Accidentally Deleted Files – Are They Lost Forever? Options for Recovery
Although fortunately most of us think before acting, accidentally deleting files happens to the best of us. A buddy of mine was working on a project for 3 months, and did not keep any kind of backup. He thought he was deleting a single video, but his project folder was highlighted as well when he hit Shift + Delete (in windows, shift + delete will bypass the recycle bin, immediately deleting the files.) This was obviously not the smartest move, and I had to refrain myself from barraging him with Captain Hindsight comments once he told me.
My friend, who I won’t embarrass too much- let’s just call him “Lucky” Luke, called me frantically begging to help him with his little incident. Loosing 3 hours of work sucks. It’s happened to me over a dozen times throughout my life, via crashes and other unfortunate events. Loosing 3 days of work is a huge pain, it happened to me only once, before the days of cloud backups when I would take offsite backups twice a week. Never have I experienced 3 weeks lost, let alone 3 entire months. I felt quite bad for Luke, and I can’t allow my friends to be miserable over something that I know can often times be reversed.
A Quick Lesson About Hard Drives
You might think deleting a file is akin to burning a book – that it would be gone for good, never to be seen again. This is not quite accurate. To the everyday user, emptying the recycle bin effectively removes the files from your view, but the technicalities are more complex. The actual data is still somewhere on your drive for some period of time. Here’s an overly simplified explanation: think of a hard drive as an enormous encyclopedia. This encyclopedia is not organized alphabetically, it’s organized pretty much randomly. Aardvark could be anywhere in the thousands of pages, and you have no idea where. When you want to read about aardvarks, you don’t thumb through every single page looking for the article, you go to the very back of the book, look in the index, and find what page its on. This is akin to how hard drives work. When you are saving a photograph, the computer writes the actual data of the image somewhere on the hard drive. At the same time it puts the name and location of the image in the index; later when you want to look at the image, the computer knows where to find it by looking it up.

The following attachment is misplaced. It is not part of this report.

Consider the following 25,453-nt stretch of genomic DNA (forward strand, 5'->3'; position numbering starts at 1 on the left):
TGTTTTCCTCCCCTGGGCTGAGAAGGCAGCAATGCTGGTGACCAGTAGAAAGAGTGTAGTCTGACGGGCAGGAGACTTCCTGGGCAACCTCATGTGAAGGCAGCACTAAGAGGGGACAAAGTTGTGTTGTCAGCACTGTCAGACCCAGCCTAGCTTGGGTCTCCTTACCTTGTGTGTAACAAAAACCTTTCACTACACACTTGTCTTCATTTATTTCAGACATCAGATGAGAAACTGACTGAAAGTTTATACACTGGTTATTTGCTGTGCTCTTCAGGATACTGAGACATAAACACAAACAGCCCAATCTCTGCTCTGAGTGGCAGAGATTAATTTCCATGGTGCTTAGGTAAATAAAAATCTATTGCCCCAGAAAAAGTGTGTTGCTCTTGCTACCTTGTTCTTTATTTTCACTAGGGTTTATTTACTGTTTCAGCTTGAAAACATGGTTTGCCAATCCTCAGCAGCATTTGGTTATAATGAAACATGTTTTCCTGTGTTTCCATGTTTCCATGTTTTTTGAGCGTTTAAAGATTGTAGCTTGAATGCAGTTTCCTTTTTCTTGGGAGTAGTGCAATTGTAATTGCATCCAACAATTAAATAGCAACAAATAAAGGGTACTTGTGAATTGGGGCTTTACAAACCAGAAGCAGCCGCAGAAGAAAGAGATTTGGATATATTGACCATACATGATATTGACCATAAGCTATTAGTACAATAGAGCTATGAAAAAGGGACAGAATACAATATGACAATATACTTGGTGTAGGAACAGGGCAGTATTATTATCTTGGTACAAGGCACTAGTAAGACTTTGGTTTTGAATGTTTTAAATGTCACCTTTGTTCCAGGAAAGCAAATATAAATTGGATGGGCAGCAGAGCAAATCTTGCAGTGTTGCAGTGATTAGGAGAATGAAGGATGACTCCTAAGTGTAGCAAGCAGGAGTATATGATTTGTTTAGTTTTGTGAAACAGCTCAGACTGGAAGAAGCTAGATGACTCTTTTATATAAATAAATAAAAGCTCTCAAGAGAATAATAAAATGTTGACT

When you delete a file/empty the recycle bin, in order to speed up the process your computer simply erases the index – its much quicker than having to erase the actual spot on the drive where the data is. The index is the most important part of the hard drive. If your file isn’t listed in the index, you can’t access it using regular means.
Recovery Tools to the Rescue
When Luke deleted his project, all the computer did was erase the index markers for his files. This means that the bits and pieces of computer code used to re-formulate those files are still somewhere on the hard drive, its just that no one knows where. And so here comes the first important step in the recovery process:
1) Turn Off Your Computer Immediately